Steven Pressfield wrote a fine book about doing great work. In his context “great” is the same as “creative”. It might be writing, dreaming up a new product, starting a new venture,…
It’s the kind of work where we must put our egos on the line. Egos don’t like to be exposed. As soon as the cold draft of exposure looms our egos call for help. At this point we “hit the wall” as something distracts us. The ping of an incoming email, a knock at the door, a sudden urge to go to the bathroom…
Steven talks about “Resistance” as a real force which throws those distractions at us. It tries to defend our egos from the merest hint of exposure. “Resistance” is the being inside us that doesn’t want us to do new things. Just in case they do not work out.
“Resistance” is the frustration we feel during those first fifteen minutes of trying anything new. For instance, all of us played guitar as kids. “Resistance” is why most of us now have day jobs. So few of us stuck with it that we can actually name those that did. People like Eric Clapton, Mark Knopfler, and Rodriguez.
Last week I joked about falling asleep whenever I must to do work that I don’t want to do. But when it comes to creating something new I meet Resistance in his full force.
When I started doing live seminars I was scared. Who was I to tell a group of people new ways to survive business closure? That was “Resistance” rearing his head. After creating seven different seminars, presented to more than 30,000 people over a 10 year period, I began to realise that it was just part of my creative process. It happened each time I tried something new. It still does.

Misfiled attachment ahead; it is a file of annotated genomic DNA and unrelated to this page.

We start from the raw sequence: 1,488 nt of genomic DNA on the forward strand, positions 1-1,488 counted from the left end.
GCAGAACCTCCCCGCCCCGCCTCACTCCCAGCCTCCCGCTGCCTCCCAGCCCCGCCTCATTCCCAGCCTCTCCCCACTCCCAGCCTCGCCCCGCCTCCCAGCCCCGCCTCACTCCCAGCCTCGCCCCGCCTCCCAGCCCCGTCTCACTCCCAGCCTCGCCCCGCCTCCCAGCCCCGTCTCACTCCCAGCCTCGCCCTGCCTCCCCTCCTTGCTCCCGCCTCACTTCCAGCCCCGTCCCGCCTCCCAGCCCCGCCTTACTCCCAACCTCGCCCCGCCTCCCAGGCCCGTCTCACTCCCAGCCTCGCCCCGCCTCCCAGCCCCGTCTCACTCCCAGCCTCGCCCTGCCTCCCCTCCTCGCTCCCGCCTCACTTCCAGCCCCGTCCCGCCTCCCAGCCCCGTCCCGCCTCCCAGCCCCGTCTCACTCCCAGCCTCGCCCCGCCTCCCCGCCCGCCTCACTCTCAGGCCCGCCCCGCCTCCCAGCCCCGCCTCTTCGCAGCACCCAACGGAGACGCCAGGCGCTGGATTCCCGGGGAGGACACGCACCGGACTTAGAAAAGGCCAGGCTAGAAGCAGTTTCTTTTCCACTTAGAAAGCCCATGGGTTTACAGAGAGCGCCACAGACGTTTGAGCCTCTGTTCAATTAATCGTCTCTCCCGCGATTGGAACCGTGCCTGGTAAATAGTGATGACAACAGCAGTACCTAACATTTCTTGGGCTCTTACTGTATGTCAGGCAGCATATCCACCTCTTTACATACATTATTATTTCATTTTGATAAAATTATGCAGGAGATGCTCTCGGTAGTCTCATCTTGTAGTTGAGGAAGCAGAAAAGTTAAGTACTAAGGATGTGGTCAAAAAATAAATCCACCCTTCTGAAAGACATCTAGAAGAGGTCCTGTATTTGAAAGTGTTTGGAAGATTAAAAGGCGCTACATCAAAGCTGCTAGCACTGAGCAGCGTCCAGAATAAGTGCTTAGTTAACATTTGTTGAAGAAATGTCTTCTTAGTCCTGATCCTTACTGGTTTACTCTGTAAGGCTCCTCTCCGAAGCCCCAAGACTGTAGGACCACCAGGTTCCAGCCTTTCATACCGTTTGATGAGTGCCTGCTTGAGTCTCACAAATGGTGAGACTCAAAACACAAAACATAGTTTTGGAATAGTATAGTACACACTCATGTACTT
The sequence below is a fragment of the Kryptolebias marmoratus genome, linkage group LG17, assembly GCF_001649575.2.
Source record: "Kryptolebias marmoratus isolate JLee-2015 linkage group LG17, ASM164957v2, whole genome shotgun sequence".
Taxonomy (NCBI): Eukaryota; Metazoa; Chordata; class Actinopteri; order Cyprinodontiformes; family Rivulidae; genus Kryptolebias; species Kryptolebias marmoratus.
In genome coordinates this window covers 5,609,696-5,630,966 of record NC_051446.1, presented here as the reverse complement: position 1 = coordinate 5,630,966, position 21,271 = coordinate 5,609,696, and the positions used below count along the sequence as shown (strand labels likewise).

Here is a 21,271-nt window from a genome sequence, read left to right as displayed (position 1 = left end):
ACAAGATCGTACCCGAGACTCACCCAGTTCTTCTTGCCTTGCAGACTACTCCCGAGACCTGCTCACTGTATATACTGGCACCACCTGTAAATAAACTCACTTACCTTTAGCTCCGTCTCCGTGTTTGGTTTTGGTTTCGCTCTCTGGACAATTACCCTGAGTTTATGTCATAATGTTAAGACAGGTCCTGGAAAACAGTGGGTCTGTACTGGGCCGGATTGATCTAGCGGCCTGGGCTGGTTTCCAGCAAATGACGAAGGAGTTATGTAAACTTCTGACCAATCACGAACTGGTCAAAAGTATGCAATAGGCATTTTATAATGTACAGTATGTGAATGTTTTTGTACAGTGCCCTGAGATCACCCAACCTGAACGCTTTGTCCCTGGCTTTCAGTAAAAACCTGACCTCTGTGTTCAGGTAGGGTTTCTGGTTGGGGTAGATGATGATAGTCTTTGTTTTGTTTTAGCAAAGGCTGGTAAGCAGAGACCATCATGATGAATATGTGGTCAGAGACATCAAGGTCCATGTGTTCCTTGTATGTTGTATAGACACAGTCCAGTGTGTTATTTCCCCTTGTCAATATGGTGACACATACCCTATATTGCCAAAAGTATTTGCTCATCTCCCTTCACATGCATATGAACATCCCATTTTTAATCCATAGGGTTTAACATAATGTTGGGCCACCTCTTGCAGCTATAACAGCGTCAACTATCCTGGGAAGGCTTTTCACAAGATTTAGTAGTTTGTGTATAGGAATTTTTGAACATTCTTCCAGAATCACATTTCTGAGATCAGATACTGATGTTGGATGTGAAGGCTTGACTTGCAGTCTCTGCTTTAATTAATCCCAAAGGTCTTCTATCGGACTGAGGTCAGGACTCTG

I now know when something big is about to happen; when my best work is about to manifest. It is when my bowels demand instant evacuation like a fox does when it hears the baying of dogs in the distance. It is an immense distraction, just what Resistance wants.
Your Resistance will manifest differently. But when it strikes, it’s worth searching a while to find that creative burst hiding coyly somewhere in back of mind.
The last thing I want on my deathbed is to count all of the things that I haven’t yet done as I remember how much time I spent sitting in the bathroom despatching those creative thoughts.
Read Steven’s book The War of Art. You will be glad you did.